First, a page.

For actor and singer Aaron Kwok, driving, and racing provide a sense of liberation, but also one of humility. ‘It gives me a joy like being with family, and also of being very free: you can go wherever you want, you control it, not the other way round,’ he explains. ‘Race car driving was my dream when I was younger, but when you really get to know racing, you then will see how difficult it is.’ A doyen of Hong Kong’s cinema and pop music industries, 46-year-old Kwok has enjoyed an illustrious career spanning two decades of ongoing cultural transition in Greater China. Chatting in a crisp afternoon in Hong Kong’s semitropical winter, amid the upscale residential beaches of Repulse Bay, Asia’s consummate entertainment professional prefers to eschew shoptalk to reference animatedly his amateur-racing career. Kwok’s first race was in Australia, on the Albert Park Circuit. ‘I spun three times, and got a warning flag, for danger. He particularly recalls the second time he raced, on the Macau circuit in the mid-1990s. ‘It was very upsetting. It was a supercar race, and the car in front of me, a Malay Ferrari, overheated. I drove through the explosion. The second car, behind me, a Porsche, crashed into it. I was very careful, but there was a lot of oil, and I was thinking, “Oh no!” It was unforgettable, the worst possible scenario.’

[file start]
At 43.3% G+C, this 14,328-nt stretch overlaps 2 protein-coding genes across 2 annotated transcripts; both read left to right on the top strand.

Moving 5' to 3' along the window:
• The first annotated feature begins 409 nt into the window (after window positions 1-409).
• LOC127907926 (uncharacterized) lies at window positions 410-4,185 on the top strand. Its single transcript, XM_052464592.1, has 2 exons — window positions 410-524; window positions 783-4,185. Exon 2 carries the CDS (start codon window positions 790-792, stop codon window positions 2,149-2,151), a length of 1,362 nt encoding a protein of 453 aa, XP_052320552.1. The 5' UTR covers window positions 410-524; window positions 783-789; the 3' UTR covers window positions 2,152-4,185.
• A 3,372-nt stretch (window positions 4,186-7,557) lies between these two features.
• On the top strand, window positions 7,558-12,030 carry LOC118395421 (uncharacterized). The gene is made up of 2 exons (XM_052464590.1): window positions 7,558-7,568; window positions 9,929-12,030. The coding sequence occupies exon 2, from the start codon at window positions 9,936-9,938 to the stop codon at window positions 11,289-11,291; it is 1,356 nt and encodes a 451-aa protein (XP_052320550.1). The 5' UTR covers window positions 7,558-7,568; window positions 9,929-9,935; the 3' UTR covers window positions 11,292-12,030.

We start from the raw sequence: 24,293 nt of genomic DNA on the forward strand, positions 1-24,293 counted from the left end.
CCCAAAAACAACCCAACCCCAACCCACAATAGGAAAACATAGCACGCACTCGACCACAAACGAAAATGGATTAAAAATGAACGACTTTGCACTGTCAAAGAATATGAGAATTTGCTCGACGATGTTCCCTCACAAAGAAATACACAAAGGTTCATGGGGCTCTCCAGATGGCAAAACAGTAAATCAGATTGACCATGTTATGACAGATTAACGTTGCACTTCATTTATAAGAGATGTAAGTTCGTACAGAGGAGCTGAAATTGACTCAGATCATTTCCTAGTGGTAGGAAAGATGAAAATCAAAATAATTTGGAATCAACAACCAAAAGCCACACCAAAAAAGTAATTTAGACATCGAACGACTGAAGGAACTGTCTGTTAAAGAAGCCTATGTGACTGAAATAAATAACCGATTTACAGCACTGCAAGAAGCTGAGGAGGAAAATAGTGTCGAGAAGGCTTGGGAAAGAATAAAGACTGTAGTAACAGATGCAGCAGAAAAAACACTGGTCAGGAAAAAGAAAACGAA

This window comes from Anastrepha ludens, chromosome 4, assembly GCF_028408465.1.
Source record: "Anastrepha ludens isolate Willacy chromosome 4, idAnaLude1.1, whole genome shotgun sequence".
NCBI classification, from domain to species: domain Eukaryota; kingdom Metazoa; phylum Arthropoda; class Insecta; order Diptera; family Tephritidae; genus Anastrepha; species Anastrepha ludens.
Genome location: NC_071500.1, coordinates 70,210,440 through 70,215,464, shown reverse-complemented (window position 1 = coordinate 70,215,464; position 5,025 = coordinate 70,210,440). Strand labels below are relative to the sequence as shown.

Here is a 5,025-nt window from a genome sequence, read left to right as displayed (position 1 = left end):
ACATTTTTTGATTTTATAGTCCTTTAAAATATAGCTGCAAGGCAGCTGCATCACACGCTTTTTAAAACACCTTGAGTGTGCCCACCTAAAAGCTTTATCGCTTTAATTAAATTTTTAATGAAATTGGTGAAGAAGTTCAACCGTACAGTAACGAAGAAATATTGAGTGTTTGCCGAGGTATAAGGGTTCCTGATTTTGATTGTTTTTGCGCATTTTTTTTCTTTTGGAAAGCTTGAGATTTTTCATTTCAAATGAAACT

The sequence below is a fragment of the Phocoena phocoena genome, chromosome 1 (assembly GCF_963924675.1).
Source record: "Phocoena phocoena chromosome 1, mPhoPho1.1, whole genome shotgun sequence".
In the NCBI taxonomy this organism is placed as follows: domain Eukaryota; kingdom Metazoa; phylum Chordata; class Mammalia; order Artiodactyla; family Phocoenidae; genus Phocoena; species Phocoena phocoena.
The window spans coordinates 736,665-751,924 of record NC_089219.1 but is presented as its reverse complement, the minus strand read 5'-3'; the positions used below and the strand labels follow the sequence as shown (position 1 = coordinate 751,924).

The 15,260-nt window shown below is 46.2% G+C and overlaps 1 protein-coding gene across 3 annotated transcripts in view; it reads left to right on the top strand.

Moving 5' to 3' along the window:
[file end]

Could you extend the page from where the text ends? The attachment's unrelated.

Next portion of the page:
The experience prompted Kwok to undergo more formal training in racing, and did little to dampen his enthusiasm. ‘I liked cars from when I was little, as all boys do. Cars are more of a sentimental item to me. Back then, there was nothing much else to play with; we just had toy cars, puzzles, and toy bricks to play with. Puzzles are for quiet people – which I was not! Cars for me were a passion, and I dreamt of being a racer,’ he recounts. His first car, when he was about 20, was a secondhand Toyota Cobra that cost around HK$10,000. ‘I had no money,’ he laughs, ‘and it was cheap. But I always liked Ferrari,’ and as his star took off in the early 1990s, an extensive car collection soon followed, including a prized Enzo. Kwok’s fixation with Ferrari was founded with the F50. In the late 1990s, he reminisces, ‘I was inItaly to shoot an album cover, and I went to a Ferrari factory, where I first saw the F50. Later I saw a lao bobo [“old grandpa”] in Rome, maybe 60 or 70, driving one. I couldn’t take my eyes off of him. I imagined myself being old, driving an F50, and owing an F50 became my dream.’ A year or two later, that model came out in Hong Kong, but the dealer only made it available to buyers with two other Ferraris, so he first got an F355 for racing and a F512M before the coveted F50, in bold red. ‘It was very traditional, at the time Ferraris were not so bespoke here, you just got them as they came. Even now, no matter how busy I am, I still want to drive my Ferraris,’ he continues. ‘I like the sound. No other car can compare, in the technology, and you can see its evolution. I came to know and own Ferraris fairly late, but from the 355 to the 512, you can see the difference between the V8 and V12 engines. For the past 10 years, every time Ferrari has new arrivals, I try to own one.’ His collection includes a 730, and a 16M. When the Enzo came out, ‘I thought, “Awesome!”… But in the new era, maybe there will be a super, super car; it is hard to beat the Enzo, but someday there will be the next Enzo.’